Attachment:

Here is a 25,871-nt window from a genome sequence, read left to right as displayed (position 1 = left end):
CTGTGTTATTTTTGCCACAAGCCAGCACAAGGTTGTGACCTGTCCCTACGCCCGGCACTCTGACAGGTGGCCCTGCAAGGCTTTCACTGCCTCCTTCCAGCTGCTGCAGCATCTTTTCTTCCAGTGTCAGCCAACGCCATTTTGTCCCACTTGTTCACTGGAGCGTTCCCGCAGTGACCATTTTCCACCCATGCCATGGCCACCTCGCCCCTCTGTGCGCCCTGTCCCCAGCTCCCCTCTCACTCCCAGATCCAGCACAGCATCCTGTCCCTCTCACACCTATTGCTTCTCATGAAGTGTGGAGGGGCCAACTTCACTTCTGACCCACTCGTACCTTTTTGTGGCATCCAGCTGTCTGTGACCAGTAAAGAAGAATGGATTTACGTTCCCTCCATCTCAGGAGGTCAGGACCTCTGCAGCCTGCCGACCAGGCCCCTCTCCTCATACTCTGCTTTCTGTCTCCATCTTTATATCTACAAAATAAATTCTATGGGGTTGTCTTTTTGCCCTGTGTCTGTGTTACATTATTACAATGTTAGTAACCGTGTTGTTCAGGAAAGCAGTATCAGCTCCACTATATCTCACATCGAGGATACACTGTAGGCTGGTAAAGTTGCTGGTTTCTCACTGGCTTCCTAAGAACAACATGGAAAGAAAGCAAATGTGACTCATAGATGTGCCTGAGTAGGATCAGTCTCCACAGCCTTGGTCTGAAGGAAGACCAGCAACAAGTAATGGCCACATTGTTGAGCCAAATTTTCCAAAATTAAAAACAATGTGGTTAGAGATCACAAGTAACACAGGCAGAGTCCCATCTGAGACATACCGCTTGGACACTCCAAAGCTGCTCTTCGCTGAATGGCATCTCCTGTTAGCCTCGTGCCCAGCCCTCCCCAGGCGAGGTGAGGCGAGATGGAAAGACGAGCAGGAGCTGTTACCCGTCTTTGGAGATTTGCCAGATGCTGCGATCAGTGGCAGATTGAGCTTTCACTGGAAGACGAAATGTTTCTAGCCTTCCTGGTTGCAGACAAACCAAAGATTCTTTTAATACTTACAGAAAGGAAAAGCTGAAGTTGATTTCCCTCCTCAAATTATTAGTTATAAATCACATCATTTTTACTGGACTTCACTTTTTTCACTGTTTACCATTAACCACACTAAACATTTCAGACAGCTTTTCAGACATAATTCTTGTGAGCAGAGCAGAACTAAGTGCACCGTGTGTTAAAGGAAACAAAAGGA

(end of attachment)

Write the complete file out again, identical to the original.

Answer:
Here is a 25,871-nt window from a genome sequence, read left to right as displayed (position 1 = left end):
CTGTGTTATTTTTGCCACAAGCCAGCACAAGGTTGTGACCTGTCCCTACGCCCGGCACTCTGACAGGTGGCCCTGCAAGGCTTTCACTGCCTCCTTCCAGCTGCTGCAGCATCTTTTCTTCCAGTGTCAGCCAACGCCATTTTGTCCCACTTGTTCACTGGAGCGTTCCCGCAGTGACCATTTTCCACCCATGCCATGGCCACCTCGCCCCTCTGTGCGCCCTGTCCCCAGCTCCCCTCTCACTCCCAGATCCAGCACAGCATCCTGTCCCTCTCACACCTATTGCTTCTCATGAAGTGTGGAGGGGCCAACTTCACTTCTGACCCACTCGTACCTTTTTGTGGCATCCAGCTGTCTGTGACCAGTAAAGAAGAATGGATTTACGTTCCCTCCATCTCAGGAGGTCAGGACCTCTGCAGCCTGCCGACCAGGCCCCTCTCCTCATACTCTGCTTTCTGTCTCCATCTTTATATCTACAAAATAAATTCTATGGGGTTGTCTTTTTGCCCTGTGTCTGTGTTACATTATTACAATGTTAGTAACCGTGTTGTTCAGGAAAGCAGTATCAGCTCCACTATATCTCACATCGAGGATACACTGTAGGCTGGTAAAGTTGCTGGTTTCTCACTGGCTTCCTAAGAACAACATGGAAAGAAAGCAAATGTGACTCATAGATGTGCCTGAGTAGGATCAGTCTCCACAGCCTTGGTCTGAAGGAAGACCAGCAACAAGTAATGGCCACATTGTTGAGCCAAATTTTCCAAAATTAAAAACAATGTGGTTAGAGATCACAAGTAACACAGGCAGAGTCCCATCTGAGACATACCGCTTGGACACTCCAAAGCTGCTCTTCGCTGAATGGCATCTCCTGTTAGCCTCGTGCCCAGCCCTCCCCAGGCGAGGTGAGGCGAGATGGAAAGACGAGCAGGAGCTGTTACCCGTCTTTGGAGATTTGCCAGATGCTGCGATCAGTGGCAGATTGAGCTTTCACTGGAAGACGAAATGTTTCTAGCCTTCCTGGTTGCAGACAAACCAAAGATTCTTTTAATACTTACAGAAAGGAAAAGCTGAAGTTGATTTCCCTCCTCAAATTATTAGTTATAAATCACATCATTTTTACTGGACTTCACTTTTTTCACTGTTTACCATTAACCACACTAAACATTTCAGACAGCTTTTCAGACATAATTCTTGTGAGCAGAGCAGAACTAAGTGCACCGTGTGTTAAAGGAAACAAAAGGA